All the discussion of waterl vapor in the atmosphere and trying to study the effects of changing water vapor independently while holding other variales constant seems ludicrous. It only takes a little bit of observation to see that the atmosphere reacts with a multitude of changes as a result of solar radiation. Just watch the weather on any summer day. All the various energy transfer mechanisms start to work shortly after sunrise- evaporation of dew, dramatic changes in humidity and temperature, formation of thermals, cloud development, thunder storms(under the right conditions), ending up with a reverse sequence later in the day as the temperature drops, the humidity goes up, and dew reforms, The weather that controls the movement of energy through the atmosphere is not in any kind of equilibrium ever. Any model predictions have to take these small scale, but highly effective, accurately mechanisms into account. All the current GCM’s assume a positive feedback effect from an increase in water vapor from increased temperature. With all the small scale effects going on in the atmosphere, many of which would be negative feedbacks, the actual facts are totally “up in the air”.

The logical way to estimate how much a doubling of CO2 would affect the temperature is to go back to the basic observations. With deference to T.J.Nelson, a linear increase in temperature requires an exponential increase in CO2. Each doubling of CO2 will cause the same temperature increase. Although CO2 hasn’t doubled since 1900, we can calculate a proportion based on the observed CO2 and temperatures. Between 1900 and 2000 CO2 increased from 295 ppm to 365 ppm. The temperature increase about .57 degC. In proportion:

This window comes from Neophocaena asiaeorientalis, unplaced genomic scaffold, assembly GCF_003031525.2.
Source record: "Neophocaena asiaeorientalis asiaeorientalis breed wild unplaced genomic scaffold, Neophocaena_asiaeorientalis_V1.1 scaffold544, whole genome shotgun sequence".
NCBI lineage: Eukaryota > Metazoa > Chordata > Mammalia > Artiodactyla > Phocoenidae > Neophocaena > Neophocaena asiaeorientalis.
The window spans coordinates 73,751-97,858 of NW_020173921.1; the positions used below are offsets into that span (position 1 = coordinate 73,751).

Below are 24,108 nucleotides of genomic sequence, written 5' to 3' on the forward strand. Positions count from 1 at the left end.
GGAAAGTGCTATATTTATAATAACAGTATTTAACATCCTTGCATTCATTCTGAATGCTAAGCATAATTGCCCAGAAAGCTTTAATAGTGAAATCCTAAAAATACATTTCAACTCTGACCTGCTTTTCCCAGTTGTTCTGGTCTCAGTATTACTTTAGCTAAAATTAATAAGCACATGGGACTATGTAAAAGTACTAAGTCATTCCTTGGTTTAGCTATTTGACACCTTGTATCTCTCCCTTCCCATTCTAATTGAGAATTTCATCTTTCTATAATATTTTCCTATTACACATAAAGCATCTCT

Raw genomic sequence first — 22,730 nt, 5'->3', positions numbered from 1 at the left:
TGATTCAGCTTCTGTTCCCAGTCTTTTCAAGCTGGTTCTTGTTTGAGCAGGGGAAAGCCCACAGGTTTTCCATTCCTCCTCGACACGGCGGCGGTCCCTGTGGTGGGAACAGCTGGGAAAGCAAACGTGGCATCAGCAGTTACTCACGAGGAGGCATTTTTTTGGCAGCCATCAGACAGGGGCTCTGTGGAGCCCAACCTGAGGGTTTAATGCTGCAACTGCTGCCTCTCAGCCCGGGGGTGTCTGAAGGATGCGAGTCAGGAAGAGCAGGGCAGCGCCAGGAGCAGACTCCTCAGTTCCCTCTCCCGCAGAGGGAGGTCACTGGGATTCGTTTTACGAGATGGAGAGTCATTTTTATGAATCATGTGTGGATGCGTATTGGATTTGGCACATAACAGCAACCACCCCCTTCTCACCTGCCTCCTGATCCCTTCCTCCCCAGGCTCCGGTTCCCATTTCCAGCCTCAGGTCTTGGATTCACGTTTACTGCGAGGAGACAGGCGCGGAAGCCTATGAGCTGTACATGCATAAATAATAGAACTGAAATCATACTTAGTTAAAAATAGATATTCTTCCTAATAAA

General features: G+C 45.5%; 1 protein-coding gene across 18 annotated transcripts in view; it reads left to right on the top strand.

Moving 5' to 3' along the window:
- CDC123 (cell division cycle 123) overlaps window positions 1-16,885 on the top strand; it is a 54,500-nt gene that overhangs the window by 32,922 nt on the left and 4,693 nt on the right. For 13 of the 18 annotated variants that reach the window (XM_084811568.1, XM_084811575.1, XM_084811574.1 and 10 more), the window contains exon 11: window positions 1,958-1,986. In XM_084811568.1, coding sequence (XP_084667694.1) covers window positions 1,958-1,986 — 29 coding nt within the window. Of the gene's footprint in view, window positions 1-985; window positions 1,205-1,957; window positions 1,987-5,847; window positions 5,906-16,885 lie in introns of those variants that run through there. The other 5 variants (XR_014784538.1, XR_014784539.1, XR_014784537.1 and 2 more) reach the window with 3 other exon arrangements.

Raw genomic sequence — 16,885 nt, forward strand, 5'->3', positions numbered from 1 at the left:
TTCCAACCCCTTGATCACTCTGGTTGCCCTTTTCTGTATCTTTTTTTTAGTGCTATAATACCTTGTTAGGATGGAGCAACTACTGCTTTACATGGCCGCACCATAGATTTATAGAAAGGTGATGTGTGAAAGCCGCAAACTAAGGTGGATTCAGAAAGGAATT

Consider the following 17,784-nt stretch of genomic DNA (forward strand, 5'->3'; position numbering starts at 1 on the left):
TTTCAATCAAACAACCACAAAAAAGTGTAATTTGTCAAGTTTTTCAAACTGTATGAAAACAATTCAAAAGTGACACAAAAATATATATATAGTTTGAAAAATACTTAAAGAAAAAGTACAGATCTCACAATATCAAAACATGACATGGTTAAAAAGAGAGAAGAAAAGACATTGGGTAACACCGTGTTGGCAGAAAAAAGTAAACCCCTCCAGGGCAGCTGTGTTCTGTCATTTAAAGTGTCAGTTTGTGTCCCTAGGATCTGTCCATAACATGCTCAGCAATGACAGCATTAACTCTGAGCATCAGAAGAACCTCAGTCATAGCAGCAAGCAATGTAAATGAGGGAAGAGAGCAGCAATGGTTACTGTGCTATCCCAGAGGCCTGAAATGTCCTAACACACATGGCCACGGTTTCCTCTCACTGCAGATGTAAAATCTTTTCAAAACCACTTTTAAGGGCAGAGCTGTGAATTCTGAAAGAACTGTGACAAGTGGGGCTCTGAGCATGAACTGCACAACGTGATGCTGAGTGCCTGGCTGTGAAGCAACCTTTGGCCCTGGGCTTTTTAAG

ln(365/285)= k x .57
k=.3735
doubling CO2
ln(2)=.693
dT=.693/.3735= 1.85 deg. C as an upper limit for temperature change due to a doubling of CO2.

You can take this kind of calculation further by using and effective CO2 level that includes other green house gases, which reduces the temperature increase to around 1.02 deg.C.

Assuming the correlation between CO2 and temperature really shows causation and that a degree or so C doesn’t cause dramatic changes in the mechanisms working in radiation absorption and in the atmosphere, it appears that not much is going to happen to the climate.

72. […] Part One – Responses – answering some questions about Part One […]